Questions | Contents

    All references are to the verses and Rashi's commentary, unless otherwise stated

    1. What two precautions were taken to assure the purity of oil for the menorah?
      27:20 - The olives were pressed and not ground; and only the first drop was used.

    2. How was Aharon commanded to kindle the menorah?
      27:20 - He was commanded to kindle it until the flame ascended by itself.

    3. What does tamid mean in reference to the menorah?
      27:20 - It means that it should be kindled every night.

    4. What does kehuna mean?
      28:3 - Service.

    5. Name the eight garments worn by the kohen gadol.
      28:4,36,42 - Choshen, ephod, me'il, ketonet, mitznefet, avnet, tzitz, and michnasayim.

    6. To what does Rashi compare the ephod?
      28:6 - A woman's riding garment.

    7. In which order were the names of the Tribes inscribed on the ephod?
      28:10 - In order of birth.

    8. The stones of the ephod bore the inscription of the names of the sons of Yaakov. Why?
      28:12 - So that Hashem would see their names and recall their righteousness.

    9. For what sins did the choshen mishpat atone?
      28:15 - For judicial errors.

    10. What are three meanings of the word mishpat?
      28:15 -
      1. The claims of the litigants
      2. The court's ruling
      3. The court's punishment.

    11. What was lacking in the bigdei kehuna in the second Beit Hamikdash?
      28:30 - The Urim V'Tumim -- the "Shem Ha'meforash" placed in the folds of the choshen.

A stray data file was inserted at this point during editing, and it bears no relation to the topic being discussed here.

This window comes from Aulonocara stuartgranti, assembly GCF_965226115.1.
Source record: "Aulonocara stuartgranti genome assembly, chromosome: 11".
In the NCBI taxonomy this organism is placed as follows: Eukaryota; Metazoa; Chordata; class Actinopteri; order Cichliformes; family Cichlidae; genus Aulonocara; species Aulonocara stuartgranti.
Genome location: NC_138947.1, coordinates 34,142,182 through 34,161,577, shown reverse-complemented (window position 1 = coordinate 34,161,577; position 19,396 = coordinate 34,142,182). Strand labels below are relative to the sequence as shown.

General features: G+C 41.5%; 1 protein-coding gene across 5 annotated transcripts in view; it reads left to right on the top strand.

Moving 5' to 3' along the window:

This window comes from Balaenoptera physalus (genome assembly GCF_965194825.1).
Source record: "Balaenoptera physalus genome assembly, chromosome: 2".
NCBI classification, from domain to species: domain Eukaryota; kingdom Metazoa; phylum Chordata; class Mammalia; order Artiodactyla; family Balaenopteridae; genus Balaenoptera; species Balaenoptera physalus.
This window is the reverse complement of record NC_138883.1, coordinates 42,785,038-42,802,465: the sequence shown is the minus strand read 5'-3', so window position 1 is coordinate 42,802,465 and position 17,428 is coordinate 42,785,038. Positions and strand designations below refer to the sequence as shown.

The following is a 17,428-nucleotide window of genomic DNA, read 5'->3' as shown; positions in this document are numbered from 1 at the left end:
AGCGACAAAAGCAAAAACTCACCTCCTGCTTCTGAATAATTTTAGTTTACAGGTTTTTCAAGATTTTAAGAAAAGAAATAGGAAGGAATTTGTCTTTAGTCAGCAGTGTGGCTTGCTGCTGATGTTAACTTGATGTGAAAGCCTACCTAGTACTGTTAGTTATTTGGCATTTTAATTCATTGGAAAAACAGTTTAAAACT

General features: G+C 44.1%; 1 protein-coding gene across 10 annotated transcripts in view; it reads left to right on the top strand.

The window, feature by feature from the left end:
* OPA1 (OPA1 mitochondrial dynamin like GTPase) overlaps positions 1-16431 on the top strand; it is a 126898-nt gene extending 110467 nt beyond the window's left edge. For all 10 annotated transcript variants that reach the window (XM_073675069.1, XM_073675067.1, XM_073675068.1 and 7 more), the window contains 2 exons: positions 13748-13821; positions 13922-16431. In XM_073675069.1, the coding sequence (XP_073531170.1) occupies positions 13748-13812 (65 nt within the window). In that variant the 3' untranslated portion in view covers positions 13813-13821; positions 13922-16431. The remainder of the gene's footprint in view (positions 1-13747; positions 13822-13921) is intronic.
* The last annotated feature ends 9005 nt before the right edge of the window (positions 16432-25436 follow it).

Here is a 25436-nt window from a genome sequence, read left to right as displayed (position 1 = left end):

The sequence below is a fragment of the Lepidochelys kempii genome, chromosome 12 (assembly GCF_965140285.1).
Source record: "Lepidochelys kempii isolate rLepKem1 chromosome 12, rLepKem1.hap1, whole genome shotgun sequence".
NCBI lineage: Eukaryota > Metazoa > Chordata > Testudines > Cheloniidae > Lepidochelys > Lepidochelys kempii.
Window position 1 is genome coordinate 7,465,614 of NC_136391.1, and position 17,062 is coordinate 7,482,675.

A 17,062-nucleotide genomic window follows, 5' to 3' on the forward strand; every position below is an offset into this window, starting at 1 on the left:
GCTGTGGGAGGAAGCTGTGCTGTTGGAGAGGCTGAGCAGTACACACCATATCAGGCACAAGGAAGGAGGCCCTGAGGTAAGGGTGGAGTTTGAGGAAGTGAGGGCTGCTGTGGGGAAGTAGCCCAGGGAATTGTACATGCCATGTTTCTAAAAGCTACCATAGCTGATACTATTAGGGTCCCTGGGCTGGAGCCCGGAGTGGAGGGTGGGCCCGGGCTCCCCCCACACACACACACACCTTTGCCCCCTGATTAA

12. Which garment's fabric was woven of only one material?
      28:31 - The fabric of the me'il was made only of techelet.

    13. When the kohen gadol wore all his priestly garments, where on his head was the tefillin situated?
      28:37 - Between the tzitz and the mitznefet.

    14. What does the word tamid mean in reference to the tzitz? (two answers)
      28:38 -
      1. It always atones, even when not being worn.
      2. The kohen gadol must always be aware that he is wearing it.

    15. Which garments were worn by a kohen hediot?
      28:40,42 - Ketonet, avnet, migba'at, and michnasayim.

    16. During the inauguration of the kohanim, a bullock was brought as a sin offering. For what sin did this offering atone?
      29:1 - The sin of the golden calf.

    17. Moshe was commanded to wash Aharon and his sons to prepare them to serve as kohanim (29:4). How were they washed?
      29:4 - They immersed in a mikveh.

    18. What was unique about the bull sin-offering brought during the inauguration of the kohanim?
      29:14 - It is the only external sin-offering that was completely burned.

    19. How did the oil used for the meal-offering differ from the oil used for the menorah?
      29:40 - Oil for the menorah comes only from beaten olives. Oil for meal-offerings may come from either beaten olives or from ground-up olives.

    20. What does the crown on the mizbeach haketoret symbolize?
      30:3 - The crown of kehuna.

    Written and Compiled by Rabbi Eliyahu Kane & Rabbi Reuven Subar
    General Editor: Rabbi Moshe Newman
    Production Design: Michael Treblow